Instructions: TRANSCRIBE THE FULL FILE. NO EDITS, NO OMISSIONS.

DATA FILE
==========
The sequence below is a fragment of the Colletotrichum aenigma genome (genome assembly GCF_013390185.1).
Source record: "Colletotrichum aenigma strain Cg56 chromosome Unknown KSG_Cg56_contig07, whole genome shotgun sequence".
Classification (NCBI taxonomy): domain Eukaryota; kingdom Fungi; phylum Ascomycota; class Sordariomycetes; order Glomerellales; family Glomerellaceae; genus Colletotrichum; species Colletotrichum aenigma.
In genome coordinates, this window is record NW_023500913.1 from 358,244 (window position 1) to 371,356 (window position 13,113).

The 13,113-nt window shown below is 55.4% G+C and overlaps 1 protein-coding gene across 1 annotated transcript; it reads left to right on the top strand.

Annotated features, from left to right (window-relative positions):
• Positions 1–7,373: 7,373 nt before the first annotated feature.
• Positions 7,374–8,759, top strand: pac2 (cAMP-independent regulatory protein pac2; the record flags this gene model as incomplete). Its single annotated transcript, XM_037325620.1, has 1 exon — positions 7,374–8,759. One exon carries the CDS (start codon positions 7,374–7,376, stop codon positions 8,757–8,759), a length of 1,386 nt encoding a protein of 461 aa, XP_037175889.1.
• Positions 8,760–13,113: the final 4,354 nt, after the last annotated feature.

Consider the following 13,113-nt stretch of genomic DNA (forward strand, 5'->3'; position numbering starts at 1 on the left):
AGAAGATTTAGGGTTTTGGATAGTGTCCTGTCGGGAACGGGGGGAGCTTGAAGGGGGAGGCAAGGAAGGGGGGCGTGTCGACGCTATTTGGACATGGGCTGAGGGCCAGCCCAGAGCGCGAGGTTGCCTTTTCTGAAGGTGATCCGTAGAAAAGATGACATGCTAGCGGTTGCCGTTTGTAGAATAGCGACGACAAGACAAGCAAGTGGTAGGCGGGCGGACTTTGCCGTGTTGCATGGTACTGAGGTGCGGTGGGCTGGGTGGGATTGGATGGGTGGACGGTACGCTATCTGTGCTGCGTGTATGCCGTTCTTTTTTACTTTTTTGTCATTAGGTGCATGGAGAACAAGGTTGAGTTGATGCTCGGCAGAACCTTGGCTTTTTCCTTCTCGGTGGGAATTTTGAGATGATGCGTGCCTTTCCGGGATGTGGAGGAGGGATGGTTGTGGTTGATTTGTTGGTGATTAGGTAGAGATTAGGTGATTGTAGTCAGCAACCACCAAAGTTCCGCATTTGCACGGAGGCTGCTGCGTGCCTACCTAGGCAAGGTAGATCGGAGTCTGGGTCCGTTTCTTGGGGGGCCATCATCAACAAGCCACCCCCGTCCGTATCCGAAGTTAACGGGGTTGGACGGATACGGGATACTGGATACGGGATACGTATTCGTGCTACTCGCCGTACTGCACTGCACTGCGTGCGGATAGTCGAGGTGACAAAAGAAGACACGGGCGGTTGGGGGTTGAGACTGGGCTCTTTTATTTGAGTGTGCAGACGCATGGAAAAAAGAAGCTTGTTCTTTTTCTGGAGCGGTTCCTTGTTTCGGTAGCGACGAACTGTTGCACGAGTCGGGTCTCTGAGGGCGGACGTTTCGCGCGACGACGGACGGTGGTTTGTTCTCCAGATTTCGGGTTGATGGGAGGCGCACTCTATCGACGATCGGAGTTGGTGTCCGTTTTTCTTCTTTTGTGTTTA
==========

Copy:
The sequence below is a fragment of the Colletotrichum aenigma genome (genome assembly GCF_013390185.1).
Source record: "Colletotrichum aenigma strain Cg56 chromosome Unknown KSG_Cg56_contig07, whole genome shotgun sequence".
Classification (NCBI taxonomy): domain Eukaryota; kingdom Fungi; phylum Ascomycota; class Sordariomycetes; order Glomerellales; family Glomerellaceae; genus Colletotrichum; species Colletotrichum aenigma.
In genome coordinates, this window is record NW_023500913.1 from 358,244 (window position 1) to 371,356 (window position 13,113).

The 13,113-nt window shown below is 55.4% G+C and overlaps 1 protein-coding gene across 1 annotated transcript; it reads left to right on the top strand.

Annotated features, from left to right (window-relative positions):
• Positions 1–7,373: 7,373 nt before the first annotated feature.
• Positions 7,374–8,759, top strand: pac2 (cAMP-independent regulatory protein pac2; the record flags this gene model as incomplete). Its single annotated transcript, XM_037325620.1, has 1 exon — positions 7,374–8,759. One exon carries the CDS (start codon positions 7,374–7,376, stop codon positions 8,757–8,759), a length of 1,386 nt encoding a protein of 461 aa, XP_037175889.1.
• Positions 8,760–13,113: the final 4,354 nt, after the last annotated feature.

Consider the following 13,113-nt stretch of genomic DNA (forward strand, 5'->3'; position numbering starts at 1 on the left):
AGAAGATTTAGGGTTTTGGATAGTGTCCTGTCGGGAACGGGGGGAGCTTGAAGGGGGAGGCAAGGAAGGGGGGCGTGTCGACGCTATTTGGACATGGGCTGAGGGCCAGCCCAGAGCGCGAGGTTGCCTTTTCTGAAGGTGATCCGTAGAAAAGATGACATGCTAGCGGTTGCCGTTTGTAGAATAGCGACGACAAGACAAGCAAGTGGTAGGCGGGCGGACTTTGCCGTGTTGCATGGTACTGAGGTGCGGTGGGCTGGGTGGGATTGGATGGGTGGACGGTACGCTATCTGTGCTGCGTGTATGCCGTTCTTTTTTACTTTTTTGTCATTAGGTGCATGGAGAACAAGGTTGAGTTGATGCTCGGCAGAACCTTGGCTTTTTCCTTCTCGGTGGGAATTTTGAGATGATGCGTGCCTTTCCGGGATGTGGAGGAGGGATGGTTGTGGTTGATTTGTTGGTGATTAGGTAGAGATTAGGTGATTGTAGTCAGCAACCACCAAAGTTCCGCATTTGCACGGAGGCTGCTGCGTGCCTACCTAGGCAAGGTAGATCGGAGTCTGGGTCCGTTTCTTGGGGGGCCATCATCAACAAGCCACCCCCGTCCGTATCCGAAGTTAACGGGGTTGGACGGATACGGGATACTGGATACGGGATACGTATTCGTGCTACTCGCCGTACTGCACTGCACTGCGTGCGGATAGTCGAGGTGACAAAAGAAGACACGGGCGGTTGGGGGTTGAGACTGGGCTCTTTTATTTGAGTGTGCAGACGCATGGAAAAAAGAAGCTTGTTCTTTTTCTGGAGCGGTTCCTTGTTTCGGTAGCGACGAACTGTTGCACGAGTCGGGTCTCTGAGGGCGGACGTTTCGCGCGACGACGGACGGTGGTTTGTTCTCCAGATTTCGGGTTGATGGGAGGCGCACTCTATCGACGATCGGAGTTGGTGTCCGTTTTTCTTCTTTTGTGTTTA